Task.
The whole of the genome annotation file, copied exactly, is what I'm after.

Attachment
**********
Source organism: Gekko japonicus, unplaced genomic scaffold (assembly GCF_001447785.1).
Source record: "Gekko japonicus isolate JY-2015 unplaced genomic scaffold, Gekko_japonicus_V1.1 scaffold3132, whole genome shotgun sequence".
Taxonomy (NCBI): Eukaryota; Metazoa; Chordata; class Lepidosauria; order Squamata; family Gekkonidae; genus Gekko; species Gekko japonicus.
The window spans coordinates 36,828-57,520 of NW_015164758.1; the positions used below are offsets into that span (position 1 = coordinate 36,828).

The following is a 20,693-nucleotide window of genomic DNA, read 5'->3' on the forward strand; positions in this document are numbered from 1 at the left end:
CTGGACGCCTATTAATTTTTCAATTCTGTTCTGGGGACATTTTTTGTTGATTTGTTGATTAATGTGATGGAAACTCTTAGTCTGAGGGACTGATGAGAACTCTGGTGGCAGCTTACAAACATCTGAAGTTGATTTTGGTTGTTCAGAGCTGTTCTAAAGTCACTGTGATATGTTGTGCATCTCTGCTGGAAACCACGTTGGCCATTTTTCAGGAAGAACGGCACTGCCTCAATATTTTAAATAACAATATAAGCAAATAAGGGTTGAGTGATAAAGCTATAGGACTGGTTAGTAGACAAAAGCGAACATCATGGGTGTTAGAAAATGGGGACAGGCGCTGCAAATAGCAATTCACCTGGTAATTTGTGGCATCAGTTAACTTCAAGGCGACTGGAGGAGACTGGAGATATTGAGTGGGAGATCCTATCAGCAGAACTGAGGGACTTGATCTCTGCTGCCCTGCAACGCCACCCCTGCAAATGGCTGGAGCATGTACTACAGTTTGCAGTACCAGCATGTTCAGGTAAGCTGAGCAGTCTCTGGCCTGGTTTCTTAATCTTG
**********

Source organism: Gekko japonicus, unplaced genomic scaffold (assembly GCF_001447785.1).
Source record: "Gekko japonicus isolate JY-2015 unplaced genomic scaffold, Gekko_japonicus_V1.1 scaffold3132, whole genome shotgun sequence".
Taxonomy (NCBI): Eukaryota; Metazoa; Chordata; class Lepidosauria; order Squamata; family Gekkonidae; genus Gekko; species Gekko japonicus.
The window spans coordinates 36,828-57,520 of NW_015164758.1; the positions used below are offsets into that span (position 1 = coordinate 36,828).

The following is a 20,693-nucleotide window of genomic DNA, read 5'->3' on the forward strand; positions in this document are numbered from 1 at the left end:
CTGGACGCCTATTAATTTTTCAATTCTGTTCTGGGGACATTTTTTGTTGATTTGTTGATTAATGTGATGGAAACTCTTAGTCTGAGGGACTGATGAGAACTCTGGTGGCAGCTTACAAACATCTGAAGTTGATTTTGGTTGTTCAGAGCTGTTCTAAAGTCACTGTGATATGTTGTGCATCTCTGCTGGAAACCACGTTGGCCATTTTTCAGGAAGAACGGCACTGCCTCAATATTTTAAATAACAATATAAGCAAATAAGGGTTGAGTGATAAAGCTATAGGACTGGTTAGTAGACAAAAGCGAACATCATGGGTGTTAGAAAATGGGGACAGGCGCTGCAAATAGCAATTCACCTGGTAATTTGTGGCATCAGTTAACTTCAAGGCGACTGGAGGAGACTGGAGATATTGAGTGGGAGATCCTATCAGCAGAACTGAGGGACTTGATCTCTGCTGCCCTGCAACGCCACCCCTGCAAATGGCTGGAGCATGTACTACAGTTTGCAGTACCAGCATGTTCAGGTAAGCTGAGCAGTCTCTGGCCTGGTTTCTTAATCTTG